Basotho speak out on Kamoli exit
WITH the government announcing its decision to part ways with the Lesotho Defence Force (LDF) commander Lieutenant-general Tlali Kamoli, Lesotho Times reporter Limpho Sello went to the streets to get the public’s viewpoint on the development and whether it will help resolve the security challenges the country has been facing.
This is what they had to say:
Seabata Pebane I am so happy with the de- cision cause for a long time many people have singled him out as the cause of conflicts and instability in the country. This will help the government to assess if he was indeed part of the problem.
But then again this will not resolve the security challenges because older people always tell us that the system has been faulty from the beginning. The solution could be in implementing security reforms after his removal.
Makompi Mofokeng I am so delighted that Ntate Kamoli will be going home because he what he has tarnished the image of the LDF.
be- As far as I am concerned horrible things happened during his time. It was the first time to see an LDF Commander who terrorised ordinary people with his bad reputation.
His removal will not make any positive changes to the country’s security challenges as long as some LDF officers especially from the Special Forces remain in their positions.
Puseletso Masolisa The government did very well because during his time in office a lot of things happened where we were also affected. A security guard was shot as soldiers exchanged fire and the matter was not properly addressed therefore I am so happy that he will be leaving.
I want to believe that the security challenge will be resolved after his departure because many people complained about him. Tebello Ramotla I feel it is a little too late. The government should have taken this decision a long time ago as per SADC recommendations. Why did they have to wait for this long before letting him go? The timing is just too suspicious and I wonder if there will not be any hiccups. I am even more suspicious because people and the international organisations have been calling for his ouster for a long time. Why now all of a sudden?
This is not going to resolve the security challenge but create more problems. I foresee the worst because there were allegations that he demanded a hefty golden hand shake for his resignation and if true, the question is whether they will be able to meet his demands. And the other thing is whether this whole thing will not create conflict among them.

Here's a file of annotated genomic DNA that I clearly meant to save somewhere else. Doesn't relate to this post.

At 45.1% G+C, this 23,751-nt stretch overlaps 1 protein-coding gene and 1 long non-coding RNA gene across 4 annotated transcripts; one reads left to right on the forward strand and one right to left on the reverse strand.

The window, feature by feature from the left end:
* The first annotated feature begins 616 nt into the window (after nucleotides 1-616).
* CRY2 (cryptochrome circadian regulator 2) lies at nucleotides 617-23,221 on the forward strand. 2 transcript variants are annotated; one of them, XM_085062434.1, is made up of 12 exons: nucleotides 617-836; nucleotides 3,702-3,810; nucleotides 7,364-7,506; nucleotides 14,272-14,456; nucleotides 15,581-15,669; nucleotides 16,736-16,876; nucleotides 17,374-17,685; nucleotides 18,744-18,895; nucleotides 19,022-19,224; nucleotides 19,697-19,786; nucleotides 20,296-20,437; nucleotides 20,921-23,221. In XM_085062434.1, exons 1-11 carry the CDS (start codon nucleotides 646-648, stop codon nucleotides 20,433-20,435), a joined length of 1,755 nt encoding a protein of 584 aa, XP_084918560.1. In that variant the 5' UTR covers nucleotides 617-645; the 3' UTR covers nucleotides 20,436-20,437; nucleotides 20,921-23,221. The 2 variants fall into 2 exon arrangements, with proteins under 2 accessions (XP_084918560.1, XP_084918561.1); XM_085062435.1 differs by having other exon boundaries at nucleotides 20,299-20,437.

Majoro Mohapi The government is not giving the world the true picture of what is really happening here. They are acting as if they are implementing the SADC recommendations. You cannot say you are firing someone and then go and negotiate with him before when you do not do the same with others. This is just a disguise.
His resignation is not going to resolve the security challenge as long as the soldiers who were mentioned in the SADC report are not removed from office and those soldiers that are in detention are not released.
Mampoi Petlane I am so happy that Ntate Kamoli is finally going home as he was somehow contributing to the country’s instability.
I am sure that people are going to be free as some of us were al- ways scared. Hopefully with him gone we will see some positive changes.
Seahle Molapo The government has made the right decision to let go of Ntate Kamoli because some people do not like him. Some have fled the country because of him. They left because they feared for their lives. Hopefully they will come back home now that he will be gone for good.
However his resignation will not resolve the problems because he is not the only person at fault here.
Teboho Pulinyane They did well by removing him from office. This country is poor because of him. I am sure we will now have peace and stability once he is gone. Those who fled because of him will now come back home.
The fear in us will ease and I am sure even the soldiers who are in detention will be released. Hopefully the economy will grow because tourists and investors were reluctant to come to the country which did not have peace and stability.